Editor’s note: This is part one of a three-part series about healing following the Oct. 1, 2015 tragedy at UCC.
The light is changing, trees are turning yellow, mornings are cool, and fall is in the air…and it has been almost one year since the UCC tragedy, a year that forever has changed so many lives, and our community.
The changes in light, color and season key our senses and trigger reminders more so than the days on the calendar. It is our senses that activate memories, and spur our bodies to remember, remember, remember, and challenge us all to heed the aftermath. There is no timeline for healing, grieving, or recovery. The path is often circuitous and long. And there are parts of us, our lives, our community that are changed, that we cannot recover, and our grief remains an enduring expression of our love for those lost. We are also a community of great strength, compassion, and resilience and these qualities too have a voice and a presence.
It has been 50 years since the first mass shooting at a college in Austin, Texas and on their “anniversary” leaders reflected, “we did not know then what we know now about responding to trauma.” There is much that can be learned of trauma, recovery, and resilience from communities like Austin, Oklahoma City, and Charleston as well as learned from those in the field who have studied, researched, learned, and understand the impact of traumatic experience on individuals, organizations, and society. And, from survivors, scientists, and community leaders alike the message is consistent and clear: “we did not talk about what happened enough and we tried to move on too quickly.” Our cultural norm holds the mistaken belief that if you talk about the trauma you make it worse, and cause continued pain and suffering, and therefore not talking about it aids in recovery. This myth, and mistake, has more to do with an individual’s discomfort than what a survivor or community may in fact need or want. Of course there is an appropriate time, place, and language to use to support healing and recovery, but silence drives the trauma underground and it has no pathway for expression, integration, or dissipation in our lives.
Forgetting is not healing and silence is not recovery.
Any community large or small that faces the aftermath of a mass shooting also faces enduring public health concerns that are magnified in communities plagued by socio-demographic risk factors, high levels of violence, and denuded systems of care and response.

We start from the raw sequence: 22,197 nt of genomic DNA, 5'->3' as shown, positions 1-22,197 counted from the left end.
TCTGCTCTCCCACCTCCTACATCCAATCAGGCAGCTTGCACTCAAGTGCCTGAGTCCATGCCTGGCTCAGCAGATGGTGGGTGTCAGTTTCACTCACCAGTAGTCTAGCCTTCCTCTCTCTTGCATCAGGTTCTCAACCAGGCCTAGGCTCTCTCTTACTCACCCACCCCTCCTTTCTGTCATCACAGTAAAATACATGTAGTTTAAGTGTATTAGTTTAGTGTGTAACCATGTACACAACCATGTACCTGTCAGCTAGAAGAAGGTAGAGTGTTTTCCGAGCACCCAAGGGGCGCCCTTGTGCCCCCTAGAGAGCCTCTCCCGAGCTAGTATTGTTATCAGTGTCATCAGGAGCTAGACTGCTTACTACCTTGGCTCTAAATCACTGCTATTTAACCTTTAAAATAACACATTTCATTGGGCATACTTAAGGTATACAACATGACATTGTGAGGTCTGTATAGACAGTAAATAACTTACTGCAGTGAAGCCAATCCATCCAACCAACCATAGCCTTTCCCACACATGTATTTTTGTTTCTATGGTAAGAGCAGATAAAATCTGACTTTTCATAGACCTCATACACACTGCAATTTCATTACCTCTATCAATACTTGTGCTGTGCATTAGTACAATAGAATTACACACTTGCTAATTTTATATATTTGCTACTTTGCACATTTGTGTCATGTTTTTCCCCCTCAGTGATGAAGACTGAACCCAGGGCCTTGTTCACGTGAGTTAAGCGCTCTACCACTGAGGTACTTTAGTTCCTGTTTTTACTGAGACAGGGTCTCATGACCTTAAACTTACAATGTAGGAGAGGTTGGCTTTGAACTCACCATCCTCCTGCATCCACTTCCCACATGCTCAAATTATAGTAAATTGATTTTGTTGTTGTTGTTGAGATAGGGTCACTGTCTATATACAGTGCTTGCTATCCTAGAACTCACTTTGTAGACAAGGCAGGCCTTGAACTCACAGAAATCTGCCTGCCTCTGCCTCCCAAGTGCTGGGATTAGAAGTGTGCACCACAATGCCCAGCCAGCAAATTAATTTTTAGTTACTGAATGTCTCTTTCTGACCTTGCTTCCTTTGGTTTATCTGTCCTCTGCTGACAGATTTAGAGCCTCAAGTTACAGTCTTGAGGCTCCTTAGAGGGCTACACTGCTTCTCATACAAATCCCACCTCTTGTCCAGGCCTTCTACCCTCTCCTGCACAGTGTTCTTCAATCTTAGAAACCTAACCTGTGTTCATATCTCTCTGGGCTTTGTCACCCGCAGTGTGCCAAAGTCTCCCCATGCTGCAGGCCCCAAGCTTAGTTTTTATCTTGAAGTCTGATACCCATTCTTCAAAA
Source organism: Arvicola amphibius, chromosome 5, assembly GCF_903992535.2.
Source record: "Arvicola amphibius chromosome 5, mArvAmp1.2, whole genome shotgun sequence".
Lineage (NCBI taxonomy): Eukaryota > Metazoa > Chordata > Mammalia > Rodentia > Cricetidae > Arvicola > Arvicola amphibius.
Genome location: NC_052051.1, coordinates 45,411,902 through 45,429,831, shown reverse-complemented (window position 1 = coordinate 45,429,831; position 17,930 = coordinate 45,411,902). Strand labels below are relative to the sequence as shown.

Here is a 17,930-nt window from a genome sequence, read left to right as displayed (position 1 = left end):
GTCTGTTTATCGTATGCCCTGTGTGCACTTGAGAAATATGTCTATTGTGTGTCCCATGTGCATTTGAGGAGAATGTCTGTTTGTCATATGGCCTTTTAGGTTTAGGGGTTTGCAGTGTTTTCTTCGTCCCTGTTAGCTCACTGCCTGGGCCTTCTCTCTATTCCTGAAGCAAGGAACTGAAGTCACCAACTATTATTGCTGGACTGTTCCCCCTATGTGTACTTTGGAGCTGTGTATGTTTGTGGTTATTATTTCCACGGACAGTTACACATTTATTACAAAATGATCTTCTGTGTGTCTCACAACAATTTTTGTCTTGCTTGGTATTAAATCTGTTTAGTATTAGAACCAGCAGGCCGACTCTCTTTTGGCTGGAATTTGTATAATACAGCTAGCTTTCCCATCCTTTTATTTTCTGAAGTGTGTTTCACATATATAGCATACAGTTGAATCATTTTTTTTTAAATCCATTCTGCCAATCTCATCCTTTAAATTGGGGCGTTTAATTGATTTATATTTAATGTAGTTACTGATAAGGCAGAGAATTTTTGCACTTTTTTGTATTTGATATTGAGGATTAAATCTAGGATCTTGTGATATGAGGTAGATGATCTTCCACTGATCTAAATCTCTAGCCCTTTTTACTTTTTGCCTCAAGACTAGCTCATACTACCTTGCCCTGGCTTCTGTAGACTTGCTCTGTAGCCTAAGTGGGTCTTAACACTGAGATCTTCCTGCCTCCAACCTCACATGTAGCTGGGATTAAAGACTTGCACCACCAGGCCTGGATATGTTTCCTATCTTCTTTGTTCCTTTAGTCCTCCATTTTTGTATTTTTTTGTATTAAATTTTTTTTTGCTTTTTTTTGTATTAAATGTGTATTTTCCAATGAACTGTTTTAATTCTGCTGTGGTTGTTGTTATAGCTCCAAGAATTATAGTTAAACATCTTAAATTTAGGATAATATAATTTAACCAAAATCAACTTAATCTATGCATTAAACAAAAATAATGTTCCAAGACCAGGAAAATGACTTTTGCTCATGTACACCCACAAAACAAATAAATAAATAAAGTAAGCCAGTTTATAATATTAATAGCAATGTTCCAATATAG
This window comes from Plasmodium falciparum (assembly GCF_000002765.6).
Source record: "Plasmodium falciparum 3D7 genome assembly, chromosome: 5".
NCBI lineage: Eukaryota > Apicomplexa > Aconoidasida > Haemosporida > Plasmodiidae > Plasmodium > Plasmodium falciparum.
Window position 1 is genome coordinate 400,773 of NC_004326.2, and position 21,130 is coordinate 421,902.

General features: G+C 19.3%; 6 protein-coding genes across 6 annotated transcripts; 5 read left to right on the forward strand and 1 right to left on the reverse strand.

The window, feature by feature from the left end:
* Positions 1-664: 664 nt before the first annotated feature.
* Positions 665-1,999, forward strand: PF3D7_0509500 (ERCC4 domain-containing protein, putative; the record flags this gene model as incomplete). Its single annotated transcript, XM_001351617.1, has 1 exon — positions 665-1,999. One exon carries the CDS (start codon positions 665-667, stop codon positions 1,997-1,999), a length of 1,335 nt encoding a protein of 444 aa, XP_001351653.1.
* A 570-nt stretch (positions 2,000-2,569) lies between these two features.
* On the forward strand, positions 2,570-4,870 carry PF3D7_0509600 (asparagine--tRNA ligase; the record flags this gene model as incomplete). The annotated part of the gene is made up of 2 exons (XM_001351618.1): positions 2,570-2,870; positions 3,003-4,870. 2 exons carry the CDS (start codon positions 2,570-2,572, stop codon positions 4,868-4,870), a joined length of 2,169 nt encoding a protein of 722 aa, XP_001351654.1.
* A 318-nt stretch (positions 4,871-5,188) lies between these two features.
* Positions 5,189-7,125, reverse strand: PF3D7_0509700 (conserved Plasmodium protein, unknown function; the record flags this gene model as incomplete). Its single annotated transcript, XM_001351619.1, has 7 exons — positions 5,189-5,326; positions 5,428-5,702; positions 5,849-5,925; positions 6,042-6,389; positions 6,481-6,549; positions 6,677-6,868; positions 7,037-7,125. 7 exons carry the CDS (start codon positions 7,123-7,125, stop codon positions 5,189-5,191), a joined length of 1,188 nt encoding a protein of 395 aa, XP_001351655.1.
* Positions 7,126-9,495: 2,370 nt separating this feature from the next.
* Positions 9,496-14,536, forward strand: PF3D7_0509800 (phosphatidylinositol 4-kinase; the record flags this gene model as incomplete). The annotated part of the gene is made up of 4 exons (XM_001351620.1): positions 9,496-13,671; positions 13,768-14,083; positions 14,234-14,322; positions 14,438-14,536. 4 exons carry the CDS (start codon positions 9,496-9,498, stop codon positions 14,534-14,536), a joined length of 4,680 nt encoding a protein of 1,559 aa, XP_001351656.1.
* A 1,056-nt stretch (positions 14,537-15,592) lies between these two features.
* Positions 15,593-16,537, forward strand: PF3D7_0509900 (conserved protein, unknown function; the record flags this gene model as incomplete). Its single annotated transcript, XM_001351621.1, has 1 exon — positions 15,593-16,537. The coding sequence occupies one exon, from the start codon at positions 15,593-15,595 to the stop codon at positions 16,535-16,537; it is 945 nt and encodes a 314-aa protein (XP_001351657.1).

Beyond the initial aftermath of the tragedy, the enduring effects ripple outward, and inward, sometimes visible, often unrecognized as aftermath even to those suffering the most.
The desire to have the impact of the traumatic event “go away,” to no longer affect the community at large, to shed being defined or identified as a community by this one event in our history…these are commonly held feelings that emerge after a tragedy. Hidden among the deep desires to get back to normal and “move on” are a host of concerns that communities grapple with, openly or in isolation. Opportunities to openly convene, talk, support one another, and heal are essential.
The unfortunate and seldom talked about truth is that many communities become fractured and divided by such tragedies for the wound is not seen or articulated, and does not heal without skilled and sustained attention, recognition, and care.
In families, schools, or workplaces, a discourse ensues over how to respond to the trauma itself. On the one side are those who want to move on, to put the tragedy behind them as quickly as possible — surely this is the best for everyone? On the other side are those deeply impacted by the trauma, those who live with it every day whether we talk about it or not. Without a story, a narrative, a pathway for telling or processing what has occurred, the trauma will find a way to surface, and declare its presence, its impact and reality, through symptoms or behaviors that often wreak havoc on survivors’ lives – just as the original trauma has done before. Some will spend every moment of their waking existence trying to stay busy, occupied, numb…anything to keep the memories and feelings at bay. And it is this struggle and structures set in place to avoid the traumatic memories that cause ongoing distress and further disrupt relationships, connections, and a sense of meaning in life.
Anniversary times/dates present specific challenges. Developing a toolbox of healthy coping skills and strategies, and taking exquisite care of oneself can prevent unhealthy problematic behaviors from taking hold. Some examples are too much drinking or drugs to numb oneself, too much eating or too little, cutting or self-harming acts to physiologically stabilize emotions, isolation and disconnection from those we love, simply doing anything to ease the pain; all are efforts to avoid the remembering, the re-experiencing, the distress of the trauma.
Sustained avoidance in an individual or community assures that trauma will take an insidious foothold. Not to ask, listen, hear, or want to talk about the tragedy or abject loss is a form of denial. And while we all know distraction can provide temporary respite and relief, it is not an effective long term solution. Our culture too often reinforces this haste to deny and forget, as it suffers frequent amnesias from historical trauma.
Those least impacted by events (and sometimes those most tormented) are the most outspoken in urging the community to “return to normal,” “move on,” “overcome and transcend” the tragedy, without realizing or recognizing the harm of such advice as it prevents the natural healing process and further marginalizes those who are having the most difficulties, those who suffer in isolation, and those who translate this message into “if you are still having problems there is something wrong with you.” Quite the contrary.